Hold Still, Sally Mann
I had never previously heard of Sally Mann. I picked up the book because she is from Lexington, Va, right down the road, and the idea of a memoir with photographs sounded intriguing. Growing up on a rural farm, explorations of the southern landscape and musing on mortality, her friendship with Cy Twombly, her crazy, drug induced in-laws, all colorful casts of characters that led her to dive deeper in undestanding her parents, the unraveled threads of family, generations of her past, and photogrpahs and art to help better decribe and interpret her life as it is. Early on in adulthood she had a mental note of what she wanted for herself and family: a lie of simplicity, seclusion, ecological, soul-satisfying, sweat-of-the-brow self-sufficiency. Her art was at times very shocking (the disturbing photos of dead bodies at the ‘Body Farm’ I still can’t get out of my mind). Her controversial photos of her naked children, and others led her to be trailed as well as her family on many occassions by stalkers. Photos of her young children nude and other issues can bring with it disturbing outcomes through the years… time always does tell how much people can be emotionally damaged by their childhood. I come to find a year after this book published one of her sons committed suicide.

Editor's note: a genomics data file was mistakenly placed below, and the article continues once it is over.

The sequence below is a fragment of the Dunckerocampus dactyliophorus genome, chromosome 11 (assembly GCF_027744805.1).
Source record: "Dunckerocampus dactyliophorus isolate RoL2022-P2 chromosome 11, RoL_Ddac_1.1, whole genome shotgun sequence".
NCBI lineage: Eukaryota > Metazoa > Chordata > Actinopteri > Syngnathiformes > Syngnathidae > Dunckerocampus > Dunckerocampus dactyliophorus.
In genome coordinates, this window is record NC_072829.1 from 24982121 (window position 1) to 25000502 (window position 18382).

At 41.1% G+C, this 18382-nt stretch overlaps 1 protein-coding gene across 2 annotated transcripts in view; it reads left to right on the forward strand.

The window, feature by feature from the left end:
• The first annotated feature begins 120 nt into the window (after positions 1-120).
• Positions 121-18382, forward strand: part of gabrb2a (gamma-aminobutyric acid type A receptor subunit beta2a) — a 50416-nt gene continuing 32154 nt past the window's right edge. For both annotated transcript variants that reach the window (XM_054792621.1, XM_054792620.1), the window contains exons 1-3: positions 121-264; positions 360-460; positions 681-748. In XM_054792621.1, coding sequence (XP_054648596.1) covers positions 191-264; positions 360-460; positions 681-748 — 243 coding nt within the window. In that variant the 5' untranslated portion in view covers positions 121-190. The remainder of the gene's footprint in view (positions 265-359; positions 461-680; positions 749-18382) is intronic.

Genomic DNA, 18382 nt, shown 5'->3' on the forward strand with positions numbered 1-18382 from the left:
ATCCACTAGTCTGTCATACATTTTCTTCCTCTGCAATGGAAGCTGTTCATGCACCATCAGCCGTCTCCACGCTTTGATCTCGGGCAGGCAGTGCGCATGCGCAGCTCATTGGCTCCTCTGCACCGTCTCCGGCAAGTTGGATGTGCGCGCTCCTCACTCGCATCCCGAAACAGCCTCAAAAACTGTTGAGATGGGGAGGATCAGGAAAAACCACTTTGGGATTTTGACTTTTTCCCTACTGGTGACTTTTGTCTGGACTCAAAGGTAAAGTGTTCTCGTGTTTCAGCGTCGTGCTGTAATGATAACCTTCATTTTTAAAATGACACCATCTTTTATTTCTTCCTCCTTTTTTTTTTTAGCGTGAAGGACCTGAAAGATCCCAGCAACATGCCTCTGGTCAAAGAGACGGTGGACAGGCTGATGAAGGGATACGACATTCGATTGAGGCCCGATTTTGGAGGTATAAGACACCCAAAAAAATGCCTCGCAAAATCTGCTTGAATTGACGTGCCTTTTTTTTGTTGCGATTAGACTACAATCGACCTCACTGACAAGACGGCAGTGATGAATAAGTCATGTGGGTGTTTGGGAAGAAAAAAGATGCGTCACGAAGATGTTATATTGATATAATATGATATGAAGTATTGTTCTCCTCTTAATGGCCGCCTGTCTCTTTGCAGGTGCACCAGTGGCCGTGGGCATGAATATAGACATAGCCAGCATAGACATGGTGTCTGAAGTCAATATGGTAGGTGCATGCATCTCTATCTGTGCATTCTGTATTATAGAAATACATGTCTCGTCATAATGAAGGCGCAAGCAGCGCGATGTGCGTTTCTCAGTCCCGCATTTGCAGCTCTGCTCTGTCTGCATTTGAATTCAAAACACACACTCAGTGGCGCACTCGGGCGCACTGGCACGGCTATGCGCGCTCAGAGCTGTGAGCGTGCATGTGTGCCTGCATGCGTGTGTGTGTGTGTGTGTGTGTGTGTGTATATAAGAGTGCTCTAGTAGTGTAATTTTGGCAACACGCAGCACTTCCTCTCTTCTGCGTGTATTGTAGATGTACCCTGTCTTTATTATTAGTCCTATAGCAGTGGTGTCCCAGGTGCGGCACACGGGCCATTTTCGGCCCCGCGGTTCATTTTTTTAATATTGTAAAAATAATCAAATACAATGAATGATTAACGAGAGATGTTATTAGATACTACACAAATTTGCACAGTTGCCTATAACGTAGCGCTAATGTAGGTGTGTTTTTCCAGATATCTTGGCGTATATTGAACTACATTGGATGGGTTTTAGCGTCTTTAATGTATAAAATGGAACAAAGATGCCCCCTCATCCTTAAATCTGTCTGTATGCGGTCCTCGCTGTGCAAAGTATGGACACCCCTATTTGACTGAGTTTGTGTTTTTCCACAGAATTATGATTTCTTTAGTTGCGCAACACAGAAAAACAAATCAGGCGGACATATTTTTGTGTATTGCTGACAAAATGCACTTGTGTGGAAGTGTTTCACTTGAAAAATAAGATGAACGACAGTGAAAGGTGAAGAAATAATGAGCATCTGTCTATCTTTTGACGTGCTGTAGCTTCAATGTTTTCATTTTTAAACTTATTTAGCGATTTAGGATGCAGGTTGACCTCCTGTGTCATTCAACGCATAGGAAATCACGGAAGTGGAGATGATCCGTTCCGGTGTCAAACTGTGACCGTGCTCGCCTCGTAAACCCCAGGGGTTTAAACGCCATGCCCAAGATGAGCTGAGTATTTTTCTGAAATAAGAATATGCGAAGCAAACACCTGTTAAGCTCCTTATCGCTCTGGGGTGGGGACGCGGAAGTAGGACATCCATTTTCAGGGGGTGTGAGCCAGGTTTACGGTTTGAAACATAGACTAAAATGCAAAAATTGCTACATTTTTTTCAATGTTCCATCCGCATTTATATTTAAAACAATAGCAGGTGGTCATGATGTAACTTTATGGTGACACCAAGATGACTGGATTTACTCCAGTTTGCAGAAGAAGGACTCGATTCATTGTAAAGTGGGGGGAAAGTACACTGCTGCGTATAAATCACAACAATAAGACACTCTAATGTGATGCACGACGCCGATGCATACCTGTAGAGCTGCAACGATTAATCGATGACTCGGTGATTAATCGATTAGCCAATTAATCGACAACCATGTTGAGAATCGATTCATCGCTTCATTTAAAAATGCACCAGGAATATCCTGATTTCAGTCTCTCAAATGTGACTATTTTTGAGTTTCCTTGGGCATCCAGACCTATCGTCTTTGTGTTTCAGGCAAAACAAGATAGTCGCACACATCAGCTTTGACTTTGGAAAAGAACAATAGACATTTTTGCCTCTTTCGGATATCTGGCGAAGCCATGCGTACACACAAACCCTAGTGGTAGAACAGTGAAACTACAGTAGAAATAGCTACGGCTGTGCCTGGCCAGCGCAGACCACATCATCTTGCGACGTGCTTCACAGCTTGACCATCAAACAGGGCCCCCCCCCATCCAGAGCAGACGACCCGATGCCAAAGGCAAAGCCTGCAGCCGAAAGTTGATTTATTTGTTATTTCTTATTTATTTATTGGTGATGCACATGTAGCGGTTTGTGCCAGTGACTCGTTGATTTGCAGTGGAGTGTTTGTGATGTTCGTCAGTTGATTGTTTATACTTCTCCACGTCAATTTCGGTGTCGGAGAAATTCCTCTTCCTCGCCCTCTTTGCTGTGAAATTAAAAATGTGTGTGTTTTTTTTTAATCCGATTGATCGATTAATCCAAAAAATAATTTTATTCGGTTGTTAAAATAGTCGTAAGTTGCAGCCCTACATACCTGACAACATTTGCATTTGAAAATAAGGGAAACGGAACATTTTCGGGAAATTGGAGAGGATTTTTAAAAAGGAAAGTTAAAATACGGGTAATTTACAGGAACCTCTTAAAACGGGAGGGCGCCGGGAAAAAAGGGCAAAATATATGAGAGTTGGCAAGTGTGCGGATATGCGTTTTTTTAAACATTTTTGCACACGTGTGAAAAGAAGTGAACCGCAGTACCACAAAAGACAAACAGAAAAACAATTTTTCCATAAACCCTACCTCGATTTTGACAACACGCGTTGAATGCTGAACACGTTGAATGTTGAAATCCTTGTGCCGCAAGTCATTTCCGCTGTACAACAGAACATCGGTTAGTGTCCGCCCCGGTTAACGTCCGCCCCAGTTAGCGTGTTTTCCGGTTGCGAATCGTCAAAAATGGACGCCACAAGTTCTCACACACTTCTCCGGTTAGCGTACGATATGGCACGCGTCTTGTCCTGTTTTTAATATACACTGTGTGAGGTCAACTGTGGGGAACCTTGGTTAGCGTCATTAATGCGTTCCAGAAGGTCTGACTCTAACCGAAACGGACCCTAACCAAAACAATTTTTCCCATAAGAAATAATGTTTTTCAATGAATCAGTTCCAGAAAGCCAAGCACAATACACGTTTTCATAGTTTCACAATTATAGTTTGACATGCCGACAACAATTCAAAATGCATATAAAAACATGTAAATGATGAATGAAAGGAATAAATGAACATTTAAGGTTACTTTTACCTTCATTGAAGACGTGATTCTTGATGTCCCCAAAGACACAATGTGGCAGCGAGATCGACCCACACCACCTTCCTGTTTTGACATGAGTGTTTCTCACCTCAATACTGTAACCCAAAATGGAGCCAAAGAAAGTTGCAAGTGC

She took photographs of her father as he lay slowly dying (his choice) on his favorite couch from taking 30 Seconal tablets. He knew all to well the future that lay waste for him with brain cancer. Sally leaves nothing unturned. A riveting memoir of an artist.